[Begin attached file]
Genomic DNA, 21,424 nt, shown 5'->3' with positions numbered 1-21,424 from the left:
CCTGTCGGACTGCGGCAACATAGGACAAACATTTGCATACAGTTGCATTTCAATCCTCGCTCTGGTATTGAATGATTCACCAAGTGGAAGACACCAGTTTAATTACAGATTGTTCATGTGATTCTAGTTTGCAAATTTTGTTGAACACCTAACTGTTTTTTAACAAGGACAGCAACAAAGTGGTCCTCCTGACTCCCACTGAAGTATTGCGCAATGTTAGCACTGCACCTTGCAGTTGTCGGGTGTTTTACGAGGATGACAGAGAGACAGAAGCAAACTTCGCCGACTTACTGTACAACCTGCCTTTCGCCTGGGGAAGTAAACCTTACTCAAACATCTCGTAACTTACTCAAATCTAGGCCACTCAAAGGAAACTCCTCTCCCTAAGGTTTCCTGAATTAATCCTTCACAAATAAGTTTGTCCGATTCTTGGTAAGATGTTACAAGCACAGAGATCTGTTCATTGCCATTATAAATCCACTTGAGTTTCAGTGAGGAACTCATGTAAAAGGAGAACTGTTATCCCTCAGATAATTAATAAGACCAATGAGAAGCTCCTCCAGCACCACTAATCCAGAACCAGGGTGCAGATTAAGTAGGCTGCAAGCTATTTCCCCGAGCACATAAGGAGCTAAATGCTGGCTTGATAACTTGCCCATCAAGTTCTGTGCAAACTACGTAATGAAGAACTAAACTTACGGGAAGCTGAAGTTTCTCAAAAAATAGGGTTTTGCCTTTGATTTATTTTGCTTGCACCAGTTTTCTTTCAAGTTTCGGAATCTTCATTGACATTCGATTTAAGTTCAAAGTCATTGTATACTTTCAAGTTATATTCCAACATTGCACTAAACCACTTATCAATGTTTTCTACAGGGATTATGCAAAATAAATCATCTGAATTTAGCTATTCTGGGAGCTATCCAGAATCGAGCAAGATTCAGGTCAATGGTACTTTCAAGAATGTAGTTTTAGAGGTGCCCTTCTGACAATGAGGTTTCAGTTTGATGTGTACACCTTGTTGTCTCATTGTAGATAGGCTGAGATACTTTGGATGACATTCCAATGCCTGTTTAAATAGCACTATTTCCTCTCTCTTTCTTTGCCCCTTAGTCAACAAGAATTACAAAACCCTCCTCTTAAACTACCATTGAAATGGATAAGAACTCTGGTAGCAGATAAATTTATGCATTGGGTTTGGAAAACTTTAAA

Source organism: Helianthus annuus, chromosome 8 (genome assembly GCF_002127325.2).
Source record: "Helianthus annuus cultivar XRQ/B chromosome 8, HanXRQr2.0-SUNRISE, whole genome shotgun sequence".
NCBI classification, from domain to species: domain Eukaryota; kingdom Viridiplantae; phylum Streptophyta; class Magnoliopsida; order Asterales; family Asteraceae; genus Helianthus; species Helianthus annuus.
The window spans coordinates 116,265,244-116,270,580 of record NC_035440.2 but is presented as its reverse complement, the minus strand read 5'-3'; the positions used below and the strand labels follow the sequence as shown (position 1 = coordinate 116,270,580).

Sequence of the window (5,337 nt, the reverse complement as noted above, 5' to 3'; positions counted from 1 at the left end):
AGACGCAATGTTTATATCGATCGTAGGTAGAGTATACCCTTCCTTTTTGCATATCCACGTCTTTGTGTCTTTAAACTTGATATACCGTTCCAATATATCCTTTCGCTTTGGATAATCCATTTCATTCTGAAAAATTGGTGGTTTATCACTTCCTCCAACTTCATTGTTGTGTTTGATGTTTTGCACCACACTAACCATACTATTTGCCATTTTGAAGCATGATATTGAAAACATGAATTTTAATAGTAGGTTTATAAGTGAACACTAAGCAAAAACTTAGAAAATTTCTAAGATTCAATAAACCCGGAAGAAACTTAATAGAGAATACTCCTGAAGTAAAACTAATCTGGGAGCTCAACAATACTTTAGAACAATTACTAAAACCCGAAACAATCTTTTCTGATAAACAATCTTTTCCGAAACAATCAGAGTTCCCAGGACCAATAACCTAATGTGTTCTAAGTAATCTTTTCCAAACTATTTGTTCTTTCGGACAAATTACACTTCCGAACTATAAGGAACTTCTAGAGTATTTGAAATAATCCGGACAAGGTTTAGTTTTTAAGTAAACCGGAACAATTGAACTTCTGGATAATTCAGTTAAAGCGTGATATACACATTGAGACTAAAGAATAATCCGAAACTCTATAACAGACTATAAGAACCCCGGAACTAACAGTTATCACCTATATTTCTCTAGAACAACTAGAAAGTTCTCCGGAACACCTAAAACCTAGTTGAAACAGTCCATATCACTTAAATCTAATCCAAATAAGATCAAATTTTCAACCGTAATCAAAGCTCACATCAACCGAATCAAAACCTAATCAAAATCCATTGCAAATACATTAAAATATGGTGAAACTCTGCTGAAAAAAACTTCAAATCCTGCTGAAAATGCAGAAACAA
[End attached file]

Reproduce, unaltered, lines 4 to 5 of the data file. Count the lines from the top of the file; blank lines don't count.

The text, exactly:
Source record: "Helianthus annuus cultivar XRQ/B chromosome 8, HanXRQr2.0-SUNRISE, whole genome shotgun sequence".
NCBI classification, from domain to species: domain Eukaryota; kingdom Viridiplantae; phylum Streptophyta; class Magnoliopsida; order Asterales; family Asteraceae; genus Helianthus; species Helianthus annuus.